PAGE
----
?Stand with your eyes closed
and perform a body scan (see box).
So next time you really want to focus on what you can feel, hear or smell, try it with your eyes closed
and see if it makes a difference - just make sure it's safe to do so!
Match a shape to an opening with your eyes closed
. Put together puzzles that have a raised surface with your eyes closed
Try it: In the morning, sit in a comfortable position for 10 minutes with your eyes closed
. Pay close attention to your breath, mood and sensations in your body.
This is especially effective on short putts and will help you gain a better stroke while also giving improved distance control.* Putt with your eyes closed
. Putting with your eyes closed
combines the two drills above.
So take a few minutes every day to sit quietly with your eyes closed
. It could make a huge difference in your ability to remember information.
When you finish, sit quietly for several minutes, with your eyes closed
. Do not stand up for a few minutes.
Can you count at hide-and-seek with your eyes closed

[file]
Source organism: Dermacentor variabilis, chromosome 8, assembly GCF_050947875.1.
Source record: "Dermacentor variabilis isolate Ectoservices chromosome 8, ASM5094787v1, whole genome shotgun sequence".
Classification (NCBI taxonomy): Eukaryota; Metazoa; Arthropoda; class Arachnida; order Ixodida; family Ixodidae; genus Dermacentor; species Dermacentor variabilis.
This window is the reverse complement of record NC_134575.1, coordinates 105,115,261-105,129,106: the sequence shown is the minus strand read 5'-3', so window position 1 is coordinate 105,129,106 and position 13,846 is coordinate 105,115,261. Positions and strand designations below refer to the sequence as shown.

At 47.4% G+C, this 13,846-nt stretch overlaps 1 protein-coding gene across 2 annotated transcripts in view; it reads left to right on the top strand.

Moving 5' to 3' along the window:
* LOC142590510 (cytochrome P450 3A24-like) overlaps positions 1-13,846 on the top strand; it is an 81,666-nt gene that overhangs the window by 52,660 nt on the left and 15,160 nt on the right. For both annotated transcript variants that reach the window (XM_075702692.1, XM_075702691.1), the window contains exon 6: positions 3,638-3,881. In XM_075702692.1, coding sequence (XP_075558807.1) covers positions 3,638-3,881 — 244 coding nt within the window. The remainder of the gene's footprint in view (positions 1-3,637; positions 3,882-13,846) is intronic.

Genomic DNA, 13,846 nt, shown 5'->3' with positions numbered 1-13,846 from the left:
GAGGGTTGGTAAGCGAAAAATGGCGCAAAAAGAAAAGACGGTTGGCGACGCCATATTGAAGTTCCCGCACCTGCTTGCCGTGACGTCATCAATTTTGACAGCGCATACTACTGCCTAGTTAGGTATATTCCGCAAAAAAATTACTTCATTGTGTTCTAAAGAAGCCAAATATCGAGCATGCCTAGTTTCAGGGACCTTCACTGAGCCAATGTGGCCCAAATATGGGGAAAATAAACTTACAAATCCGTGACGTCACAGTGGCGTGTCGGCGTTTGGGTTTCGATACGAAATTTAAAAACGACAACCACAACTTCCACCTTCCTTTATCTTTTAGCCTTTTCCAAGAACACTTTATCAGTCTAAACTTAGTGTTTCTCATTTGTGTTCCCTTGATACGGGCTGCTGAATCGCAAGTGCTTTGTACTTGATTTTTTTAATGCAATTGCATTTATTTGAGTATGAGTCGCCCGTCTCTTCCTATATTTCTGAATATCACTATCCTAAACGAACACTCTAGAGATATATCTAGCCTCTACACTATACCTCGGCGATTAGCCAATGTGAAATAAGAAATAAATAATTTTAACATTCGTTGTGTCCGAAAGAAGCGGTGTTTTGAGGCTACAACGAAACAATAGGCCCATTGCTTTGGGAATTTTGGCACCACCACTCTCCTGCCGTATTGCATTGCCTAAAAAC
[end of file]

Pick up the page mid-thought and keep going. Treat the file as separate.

With your eyes closed
, your tongue might not even know that your scrumptious muffin is whole wheat.
Turn on some music and sit with your eyes closed
. Think about the way the music makes you feel.
Next, if you felt reasonably stable on one leg, try 30 seconds with your eyes closed
. Now try standing on both feet, with one foot directly in front of the other, heel touching toes.
Imagine paying for clothes with a quick camera glance--you'd better shop with your eyes closed
Wahneema Lubiano's "Don't Talk with Your Eyes Closed
: Caught in the Hollywood Gun Sights" explores several of these questions in an engaged and compelling way.
If you have played this game often, you can even try putting with your eyes closed
. Some people ask 'But won't closing your eyes make it impossible for you to see where the ball is going?' Yes, but research has shown that when you try to putt with your eyes open, there is interference with the brain/muscle control system.
Whitehouse became fascinated with the practice known in the Jungian process as Active Imagination, in which you sit with your eyes closed
, let your mind wander, and you and your Jungian analyst discuss your thought, just as if it were a dream.